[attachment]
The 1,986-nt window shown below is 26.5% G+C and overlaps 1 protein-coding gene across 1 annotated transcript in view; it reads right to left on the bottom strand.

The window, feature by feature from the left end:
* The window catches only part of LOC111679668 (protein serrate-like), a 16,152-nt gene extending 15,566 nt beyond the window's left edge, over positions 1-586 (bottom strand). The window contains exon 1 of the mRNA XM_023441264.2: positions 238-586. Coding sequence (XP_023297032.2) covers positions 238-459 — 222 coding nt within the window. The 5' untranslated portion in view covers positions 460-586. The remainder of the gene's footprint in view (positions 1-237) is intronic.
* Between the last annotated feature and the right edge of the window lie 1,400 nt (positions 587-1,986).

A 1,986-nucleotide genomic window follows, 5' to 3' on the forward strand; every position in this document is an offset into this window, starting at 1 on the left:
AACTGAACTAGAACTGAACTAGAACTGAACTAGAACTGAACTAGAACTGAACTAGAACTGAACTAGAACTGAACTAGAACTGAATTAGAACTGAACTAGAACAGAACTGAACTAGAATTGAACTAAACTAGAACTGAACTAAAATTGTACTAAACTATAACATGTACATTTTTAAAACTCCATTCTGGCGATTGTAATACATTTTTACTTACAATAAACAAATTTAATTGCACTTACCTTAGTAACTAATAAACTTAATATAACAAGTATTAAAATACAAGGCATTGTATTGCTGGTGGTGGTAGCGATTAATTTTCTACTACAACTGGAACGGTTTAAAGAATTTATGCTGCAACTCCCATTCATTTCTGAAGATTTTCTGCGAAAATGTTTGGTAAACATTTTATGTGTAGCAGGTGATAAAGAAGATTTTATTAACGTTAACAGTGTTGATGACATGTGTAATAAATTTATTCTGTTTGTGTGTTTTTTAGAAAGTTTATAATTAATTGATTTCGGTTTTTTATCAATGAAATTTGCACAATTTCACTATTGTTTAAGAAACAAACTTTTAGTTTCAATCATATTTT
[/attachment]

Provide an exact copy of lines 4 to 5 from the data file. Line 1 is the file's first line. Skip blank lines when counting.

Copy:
* Between the last annotated feature and the right edge of the window lie 1,400 nt (positions 587-1,986).

A 1,986-nucleotide genomic window follows, 5' to 3' on the forward strand; every position in this document is an offset into this window, starting at 1 on the left: